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Organized as a series of “takes” that range from short sidebars to extended discussions, Permissions, A Survival Guide explores intellectual property law as it pertains to visual imagery. How can you determine whether an artwork is copyrighted? How do you procure a high-quality reproduction of an image? What does “fair use” really mean? Is it ever legitimate to use the work of an artist without permission? Bielstein discusses the many uncertainties that plague writers who work with images in this highly visual age, and she does so based on her years navigating precisely these issues. As an editor who has hired a photographer to shoot an incredibly obscure work in the Italian mountains (a plan that backfired hilariously), who has tried to reason with artists' estates in languages she doesn't speak, and who has spent her time in the archival trenches, she offers a snappy and humane guide to this difficult terrain.
Filled with anecdotes, asides, and real courage, Permissions, A Survival Guide is a unique handbook that anyone working in the visual arts will find invaluable, if not indispensable.
To begin at the present moment.
"Will there always be art books?" you ask. "Just as there will always be the moon and the stars?"
Ten years ago I would have answered without hesitation "of course." Today I'm not so sure. Between dwindling sales and the soaring costs of acquiring illustrations and the permission to publish them, this segment of the publishing industry has become so severely compromised that the art monograph is now seriously endangered and could very well outpace the silvery minnow in its rush to extinction.
Not to put too fine a point on it, but today's picture is about as pretty as a Francis Bacon painting. With library budgets pared to the bone and the sophistication of the used-book market, sales of specialized art monographs have plunged dramatically over the course of the past several years: books that might have sold fifteen hundred copies ten years ago may now sell only four or five hundred.
You would be right to ask: How can this be? Art history is a discipline that seems reasonably stable. In the United States the field turns out, on average, 220 PhDs a year, and it is oneof the few fields with multiple markets for its research. Not only are there sixty-five hundred full-time faculty teaching at four-year colleges and universities in this country, but there are also studio people and curators at museums who constitute sizable markets for scholarly books.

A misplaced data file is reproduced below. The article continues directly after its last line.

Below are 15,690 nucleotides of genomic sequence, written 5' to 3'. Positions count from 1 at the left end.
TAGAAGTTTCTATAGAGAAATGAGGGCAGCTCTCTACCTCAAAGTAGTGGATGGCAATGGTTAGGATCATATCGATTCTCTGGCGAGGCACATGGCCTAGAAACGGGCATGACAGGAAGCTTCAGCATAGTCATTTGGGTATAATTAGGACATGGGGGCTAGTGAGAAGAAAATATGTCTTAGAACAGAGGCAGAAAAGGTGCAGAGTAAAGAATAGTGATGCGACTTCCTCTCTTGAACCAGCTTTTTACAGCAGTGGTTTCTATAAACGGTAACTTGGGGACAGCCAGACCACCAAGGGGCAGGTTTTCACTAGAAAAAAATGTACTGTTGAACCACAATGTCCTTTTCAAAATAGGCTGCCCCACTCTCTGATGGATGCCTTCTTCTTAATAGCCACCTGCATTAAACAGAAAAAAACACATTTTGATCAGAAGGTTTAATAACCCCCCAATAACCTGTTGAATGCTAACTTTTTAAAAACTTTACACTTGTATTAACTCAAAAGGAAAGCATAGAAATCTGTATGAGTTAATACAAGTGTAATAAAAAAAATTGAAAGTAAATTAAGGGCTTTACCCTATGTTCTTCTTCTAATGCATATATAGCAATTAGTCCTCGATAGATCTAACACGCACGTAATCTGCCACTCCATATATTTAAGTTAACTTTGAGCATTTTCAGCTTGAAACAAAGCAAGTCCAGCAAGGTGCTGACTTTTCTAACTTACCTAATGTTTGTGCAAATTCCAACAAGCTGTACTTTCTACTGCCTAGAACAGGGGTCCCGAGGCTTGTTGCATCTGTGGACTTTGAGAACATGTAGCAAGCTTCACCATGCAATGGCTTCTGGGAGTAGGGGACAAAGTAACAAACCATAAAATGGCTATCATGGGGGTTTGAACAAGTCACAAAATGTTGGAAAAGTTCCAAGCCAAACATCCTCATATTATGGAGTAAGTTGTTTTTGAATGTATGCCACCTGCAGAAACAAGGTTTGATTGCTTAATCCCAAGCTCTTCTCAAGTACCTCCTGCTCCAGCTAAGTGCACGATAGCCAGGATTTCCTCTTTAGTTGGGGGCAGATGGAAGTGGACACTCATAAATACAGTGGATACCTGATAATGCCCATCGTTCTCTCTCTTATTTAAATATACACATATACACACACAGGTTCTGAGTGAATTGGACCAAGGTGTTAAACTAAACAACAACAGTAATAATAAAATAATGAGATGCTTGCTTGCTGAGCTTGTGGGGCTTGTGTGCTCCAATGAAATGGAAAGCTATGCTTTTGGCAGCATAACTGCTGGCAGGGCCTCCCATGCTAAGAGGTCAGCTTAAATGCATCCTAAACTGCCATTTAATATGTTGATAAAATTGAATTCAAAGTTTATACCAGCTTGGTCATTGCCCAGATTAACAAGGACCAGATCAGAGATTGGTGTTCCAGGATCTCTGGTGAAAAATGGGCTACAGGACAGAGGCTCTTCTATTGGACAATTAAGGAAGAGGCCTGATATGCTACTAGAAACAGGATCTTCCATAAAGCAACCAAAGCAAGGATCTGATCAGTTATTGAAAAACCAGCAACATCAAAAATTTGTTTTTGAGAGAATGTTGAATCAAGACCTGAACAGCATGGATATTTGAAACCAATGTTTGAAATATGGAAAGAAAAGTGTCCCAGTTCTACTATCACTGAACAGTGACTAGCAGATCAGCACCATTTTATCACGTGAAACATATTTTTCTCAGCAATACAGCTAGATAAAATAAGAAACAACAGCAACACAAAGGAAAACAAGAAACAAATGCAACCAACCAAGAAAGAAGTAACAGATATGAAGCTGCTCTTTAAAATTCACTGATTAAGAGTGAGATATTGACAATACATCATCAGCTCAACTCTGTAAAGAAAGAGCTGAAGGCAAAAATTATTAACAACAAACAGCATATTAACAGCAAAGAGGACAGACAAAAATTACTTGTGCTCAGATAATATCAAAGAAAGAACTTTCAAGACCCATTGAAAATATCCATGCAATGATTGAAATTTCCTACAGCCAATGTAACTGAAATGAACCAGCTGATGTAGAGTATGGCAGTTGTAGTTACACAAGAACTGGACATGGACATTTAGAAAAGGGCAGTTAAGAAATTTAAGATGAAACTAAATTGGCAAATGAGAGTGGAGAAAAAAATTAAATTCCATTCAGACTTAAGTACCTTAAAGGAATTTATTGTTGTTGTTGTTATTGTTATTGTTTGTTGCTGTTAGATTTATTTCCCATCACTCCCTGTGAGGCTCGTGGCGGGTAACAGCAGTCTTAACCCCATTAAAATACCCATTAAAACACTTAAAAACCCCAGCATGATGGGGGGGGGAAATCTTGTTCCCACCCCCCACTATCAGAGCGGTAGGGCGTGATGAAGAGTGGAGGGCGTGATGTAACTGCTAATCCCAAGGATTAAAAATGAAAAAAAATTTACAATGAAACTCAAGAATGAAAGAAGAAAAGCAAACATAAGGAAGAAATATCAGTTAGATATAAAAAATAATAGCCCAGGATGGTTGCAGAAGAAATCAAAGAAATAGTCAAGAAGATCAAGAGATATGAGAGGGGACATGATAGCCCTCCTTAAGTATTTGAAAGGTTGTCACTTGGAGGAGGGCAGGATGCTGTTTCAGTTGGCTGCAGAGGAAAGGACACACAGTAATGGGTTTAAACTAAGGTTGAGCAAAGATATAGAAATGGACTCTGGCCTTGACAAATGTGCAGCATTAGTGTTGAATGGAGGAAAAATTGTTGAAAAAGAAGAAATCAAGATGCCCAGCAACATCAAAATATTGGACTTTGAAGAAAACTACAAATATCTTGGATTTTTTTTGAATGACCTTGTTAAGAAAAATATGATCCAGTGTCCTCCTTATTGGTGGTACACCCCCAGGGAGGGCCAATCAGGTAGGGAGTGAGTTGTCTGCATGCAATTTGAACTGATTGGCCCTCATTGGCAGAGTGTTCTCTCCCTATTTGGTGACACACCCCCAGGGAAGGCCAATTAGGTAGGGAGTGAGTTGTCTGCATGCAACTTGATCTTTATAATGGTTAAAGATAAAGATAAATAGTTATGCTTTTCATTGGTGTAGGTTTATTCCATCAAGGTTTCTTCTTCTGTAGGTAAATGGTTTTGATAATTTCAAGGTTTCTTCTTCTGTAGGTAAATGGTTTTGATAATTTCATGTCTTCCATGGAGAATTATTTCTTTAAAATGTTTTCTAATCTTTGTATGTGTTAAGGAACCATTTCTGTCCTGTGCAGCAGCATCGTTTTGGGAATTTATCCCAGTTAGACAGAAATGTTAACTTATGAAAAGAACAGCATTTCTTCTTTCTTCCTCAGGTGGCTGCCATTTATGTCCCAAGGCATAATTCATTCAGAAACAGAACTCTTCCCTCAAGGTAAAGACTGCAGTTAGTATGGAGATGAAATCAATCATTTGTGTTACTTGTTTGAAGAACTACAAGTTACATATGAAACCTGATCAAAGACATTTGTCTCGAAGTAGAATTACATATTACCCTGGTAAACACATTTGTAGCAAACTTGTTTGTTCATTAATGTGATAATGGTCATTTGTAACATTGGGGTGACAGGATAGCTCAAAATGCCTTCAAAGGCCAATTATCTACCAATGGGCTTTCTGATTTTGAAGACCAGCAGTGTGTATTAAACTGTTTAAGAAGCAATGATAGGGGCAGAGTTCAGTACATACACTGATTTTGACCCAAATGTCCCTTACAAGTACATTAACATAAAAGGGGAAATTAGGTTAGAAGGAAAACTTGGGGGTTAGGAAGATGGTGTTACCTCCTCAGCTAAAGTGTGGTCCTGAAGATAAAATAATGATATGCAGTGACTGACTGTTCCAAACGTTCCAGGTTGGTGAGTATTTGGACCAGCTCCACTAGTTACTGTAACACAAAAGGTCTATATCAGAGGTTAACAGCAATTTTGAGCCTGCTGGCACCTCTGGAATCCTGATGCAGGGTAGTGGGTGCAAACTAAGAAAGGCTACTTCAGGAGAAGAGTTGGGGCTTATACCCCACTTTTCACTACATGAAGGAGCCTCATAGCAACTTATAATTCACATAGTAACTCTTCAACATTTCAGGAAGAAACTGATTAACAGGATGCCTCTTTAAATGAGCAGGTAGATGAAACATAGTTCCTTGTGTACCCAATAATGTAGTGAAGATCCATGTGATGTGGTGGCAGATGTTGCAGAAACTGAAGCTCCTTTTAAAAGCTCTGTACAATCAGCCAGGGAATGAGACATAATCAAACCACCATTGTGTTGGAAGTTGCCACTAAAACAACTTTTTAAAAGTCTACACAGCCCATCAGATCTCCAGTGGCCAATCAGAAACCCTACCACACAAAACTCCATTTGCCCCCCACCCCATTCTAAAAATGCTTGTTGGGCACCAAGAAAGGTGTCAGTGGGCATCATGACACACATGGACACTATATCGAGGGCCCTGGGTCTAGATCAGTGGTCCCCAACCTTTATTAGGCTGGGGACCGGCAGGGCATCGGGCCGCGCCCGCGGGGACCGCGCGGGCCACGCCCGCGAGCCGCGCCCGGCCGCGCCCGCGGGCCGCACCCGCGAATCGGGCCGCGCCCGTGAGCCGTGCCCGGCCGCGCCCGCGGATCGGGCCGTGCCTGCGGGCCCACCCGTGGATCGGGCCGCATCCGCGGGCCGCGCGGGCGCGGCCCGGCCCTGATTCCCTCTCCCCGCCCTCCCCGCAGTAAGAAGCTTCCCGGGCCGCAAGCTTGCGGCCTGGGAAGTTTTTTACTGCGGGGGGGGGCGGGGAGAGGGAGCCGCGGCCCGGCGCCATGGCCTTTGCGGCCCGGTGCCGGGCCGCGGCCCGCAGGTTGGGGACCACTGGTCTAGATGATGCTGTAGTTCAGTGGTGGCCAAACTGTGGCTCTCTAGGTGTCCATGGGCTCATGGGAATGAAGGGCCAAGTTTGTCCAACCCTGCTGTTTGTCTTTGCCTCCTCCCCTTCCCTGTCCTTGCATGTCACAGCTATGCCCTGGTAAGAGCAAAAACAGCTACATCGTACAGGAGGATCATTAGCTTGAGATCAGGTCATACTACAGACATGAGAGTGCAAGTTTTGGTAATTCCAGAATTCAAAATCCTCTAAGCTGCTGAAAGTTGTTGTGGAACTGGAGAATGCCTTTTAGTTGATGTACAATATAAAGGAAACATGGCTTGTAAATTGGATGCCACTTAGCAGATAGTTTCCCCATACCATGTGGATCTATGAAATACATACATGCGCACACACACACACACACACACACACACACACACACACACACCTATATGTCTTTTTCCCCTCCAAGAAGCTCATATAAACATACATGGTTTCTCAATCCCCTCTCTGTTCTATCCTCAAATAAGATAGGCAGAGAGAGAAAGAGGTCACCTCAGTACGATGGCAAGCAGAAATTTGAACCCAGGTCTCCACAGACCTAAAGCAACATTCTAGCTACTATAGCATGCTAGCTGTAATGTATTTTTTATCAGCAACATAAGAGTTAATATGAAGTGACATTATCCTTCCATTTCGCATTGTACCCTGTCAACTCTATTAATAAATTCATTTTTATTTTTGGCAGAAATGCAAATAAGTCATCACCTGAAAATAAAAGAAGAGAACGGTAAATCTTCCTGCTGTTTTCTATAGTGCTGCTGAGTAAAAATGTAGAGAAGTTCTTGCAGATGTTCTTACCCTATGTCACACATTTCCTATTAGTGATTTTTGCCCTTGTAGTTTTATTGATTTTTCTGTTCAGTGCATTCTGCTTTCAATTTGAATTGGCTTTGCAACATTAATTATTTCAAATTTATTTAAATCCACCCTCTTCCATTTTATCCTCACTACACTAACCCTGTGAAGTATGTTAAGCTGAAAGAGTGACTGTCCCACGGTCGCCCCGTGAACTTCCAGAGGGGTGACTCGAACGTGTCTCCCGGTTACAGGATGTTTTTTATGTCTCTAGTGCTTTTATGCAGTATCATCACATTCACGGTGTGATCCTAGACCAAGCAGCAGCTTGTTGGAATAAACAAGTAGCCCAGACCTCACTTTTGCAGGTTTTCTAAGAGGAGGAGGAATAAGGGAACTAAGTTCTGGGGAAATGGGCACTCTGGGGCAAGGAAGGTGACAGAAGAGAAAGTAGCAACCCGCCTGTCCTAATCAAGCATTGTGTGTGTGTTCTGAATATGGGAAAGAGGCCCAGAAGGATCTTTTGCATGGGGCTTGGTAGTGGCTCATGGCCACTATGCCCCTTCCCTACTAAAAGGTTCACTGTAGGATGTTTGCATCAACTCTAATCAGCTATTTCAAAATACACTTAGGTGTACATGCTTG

Each year at the College Art Association meeting, I take a few minutes to stroll through the book exhibits, examining what's on offer from other publishers. I wander the aisles slowly, up and down ... past thousands upon thousands of volumes. I ask myself, Who actually reads all these books? Does anybody read them? Certainly, very few people are buying them.
With such grim numbers, why not seek other ways to publish these studies? On the Internet, for example, or as DVDs or digital printouts? Unfortunately, that's not likely to happen anytime soon. While digital storehouses and print-on-demand enterprises can accommodate the tepid demand in many fields, at this point in visual culture it's simply not viable. For one thing, technology has not yet reached the point that we can produce inexpensive digitally based prints with accurate color reproductions. But more difficult to surmount is the ever-worsening problem of obtaining licenses to publish visual material in any medium, let alone a digital one.
Every day we receive alarming reports from the field: ten thousand dollars spent in fees for a narrowly conceived book about illuminated manuscripts ... twenty, thirty thousand dollars for studies situated in the twentieth century-hideous sums invested in works that will likely sell fewer than a thousand copies. As one author said to me recently about the money she'd had to spend on her first book: "I'd rather have paid cash for a car, thank you very much."
What is most troubling is the raging misapprehension at loose in certain sectors of the art world that just because publications are for sale, ergo, they generate profits.
Many artists, collectors, and museums seem determined to cling to the belief that writers and publishers are getting rich at their expense.
They are badly mistaken. Not only are writers and publishers not getting rich-they are hemorrhaging dollars and Euros nearly every time a book goes to press.
The irony remains that in this late capitalist culture with its spectacle of images, where the written word seems positively paleographic and the book imperiled, as we turn more and more to the object of vision for information and learning, it is becoming harder and harder and impossibly expensive to include illustrations in books.
Why so expensive?